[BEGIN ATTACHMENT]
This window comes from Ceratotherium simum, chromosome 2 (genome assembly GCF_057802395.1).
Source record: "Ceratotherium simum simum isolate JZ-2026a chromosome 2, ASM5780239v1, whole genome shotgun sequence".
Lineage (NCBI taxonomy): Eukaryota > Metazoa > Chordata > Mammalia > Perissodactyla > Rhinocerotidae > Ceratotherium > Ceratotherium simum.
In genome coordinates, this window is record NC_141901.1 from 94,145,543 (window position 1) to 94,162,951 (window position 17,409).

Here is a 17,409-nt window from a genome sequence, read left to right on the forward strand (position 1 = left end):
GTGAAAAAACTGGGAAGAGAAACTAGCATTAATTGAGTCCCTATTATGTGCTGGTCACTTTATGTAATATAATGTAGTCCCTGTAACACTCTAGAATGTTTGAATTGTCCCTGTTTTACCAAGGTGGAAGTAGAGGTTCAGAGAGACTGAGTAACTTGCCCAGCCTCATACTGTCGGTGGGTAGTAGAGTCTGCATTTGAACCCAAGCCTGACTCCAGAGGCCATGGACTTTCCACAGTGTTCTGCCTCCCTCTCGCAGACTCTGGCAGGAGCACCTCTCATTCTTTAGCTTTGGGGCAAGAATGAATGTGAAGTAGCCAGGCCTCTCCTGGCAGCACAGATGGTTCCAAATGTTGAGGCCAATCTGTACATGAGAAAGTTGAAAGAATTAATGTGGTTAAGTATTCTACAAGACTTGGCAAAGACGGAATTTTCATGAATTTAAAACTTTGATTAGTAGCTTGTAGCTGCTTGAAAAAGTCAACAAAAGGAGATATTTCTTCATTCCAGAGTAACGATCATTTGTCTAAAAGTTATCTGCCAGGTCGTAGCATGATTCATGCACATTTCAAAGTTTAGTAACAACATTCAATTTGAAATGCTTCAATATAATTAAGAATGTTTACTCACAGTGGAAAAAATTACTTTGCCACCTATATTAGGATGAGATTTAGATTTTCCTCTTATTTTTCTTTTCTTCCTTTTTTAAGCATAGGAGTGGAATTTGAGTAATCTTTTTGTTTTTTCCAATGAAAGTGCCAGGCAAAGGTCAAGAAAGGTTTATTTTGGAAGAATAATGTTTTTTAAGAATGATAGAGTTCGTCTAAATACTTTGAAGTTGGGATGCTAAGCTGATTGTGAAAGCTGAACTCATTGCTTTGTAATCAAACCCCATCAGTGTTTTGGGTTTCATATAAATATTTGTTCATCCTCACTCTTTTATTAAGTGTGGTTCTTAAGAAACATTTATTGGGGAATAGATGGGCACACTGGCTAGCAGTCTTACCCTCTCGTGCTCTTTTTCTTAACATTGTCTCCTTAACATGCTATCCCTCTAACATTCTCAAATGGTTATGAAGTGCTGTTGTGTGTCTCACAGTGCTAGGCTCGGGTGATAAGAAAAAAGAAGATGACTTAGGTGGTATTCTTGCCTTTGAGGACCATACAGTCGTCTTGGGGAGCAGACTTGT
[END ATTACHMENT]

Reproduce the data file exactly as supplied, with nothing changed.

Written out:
This window comes from Ceratotherium simum, chromosome 2 (genome assembly GCF_057802395.1).
Source record: "Ceratotherium simum simum isolate JZ-2026a chromosome 2, ASM5780239v1, whole genome shotgun sequence".
Lineage (NCBI taxonomy): Eukaryota > Metazoa > Chordata > Mammalia > Perissodactyla > Rhinocerotidae > Ceratotherium > Ceratotherium simum.
In genome coordinates, this window is record NC_141901.1 from 94,145,543 (window position 1) to 94,162,951 (window position 17,409).

Here is a 17,409-nt window from a genome sequence, read left to right on the forward strand (position 1 = left end):
GTGAAAAAACTGGGAAGAGAAACTAGCATTAATTGAGTCCCTATTATGTGCTGGTCACTTTATGTAATATAATGTAGTCCCTGTAACACTCTAGAATGTTTGAATTGTCCCTGTTTTACCAAGGTGGAAGTAGAGGTTCAGAGAGACTGAGTAACTTGCCCAGCCTCATACTGTCGGTGGGTAGTAGAGTCTGCATTTGAACCCAAGCCTGACTCCAGAGGCCATGGACTTTCCACAGTGTTCTGCCTCCCTCTCGCAGACTCTGGCAGGAGCACCTCTCATTCTTTAGCTTTGGGGCAAGAATGAATGTGAAGTAGCCAGGCCTCTCCTGGCAGCACAGATGGTTCCAAATGTTGAGGCCAATCTGTACATGAGAAAGTTGAAAGAATTAATGTGGTTAAGTATTCTACAAGACTTGGCAAAGACGGAATTTTCATGAATTTAAAACTTTGATTAGTAGCTTGTAGCTGCTTGAAAAAGTCAACAAAAGGAGATATTTCTTCATTCCAGAGTAACGATCATTTGTCTAAAAGTTATCTGCCAGGTCGTAGCATGATTCATGCACATTTCAAAGTTTAGTAACAACATTCAATTTGAAATGCTTCAATATAATTAAGAATGTTTACTCACAGTGGAAAAAATTACTTTGCCACCTATATTAGGATGAGATTTAGATTTTCCTCTTATTTTTCTTTTCTTCCTTTTTTAAGCATAGGAGTGGAATTTGAGTAATCTTTTTGTTTTTTCCAATGAAAGTGCCAGGCAAAGGTCAAGAAAGGTTTATTTTGGAAGAATAATGTTTTTTAAGAATGATAGAGTTCGTCTAAATACTTTGAAGTTGGGATGCTAAGCTGATTGTGAAAGCTGAACTCATTGCTTTGTAATCAAACCCCATCAGTGTTTTGGGTTTCATATAAATATTTGTTCATCCTCACTCTTTTATTAAGTGTGGTTCTTAAGAAACATTTATTGGGGAATAGATGGGCACACTGGCTAGCAGTCTTACCCTCTCGTGCTCTTTTTCTTAACATTGTCTCCTTAACATGCTATCCCTCTAACATTCTCAAATGGTTATGAAGTGCTGTTGTGTGTCTCACAGTGCTAGGCTCGGGTGATAAGAAAAAAGAAGATGACTTAGGTGGTATTCTTGCCTTTGAGGACCATACAGTCGTCTTGGGGAGCAGACTTGT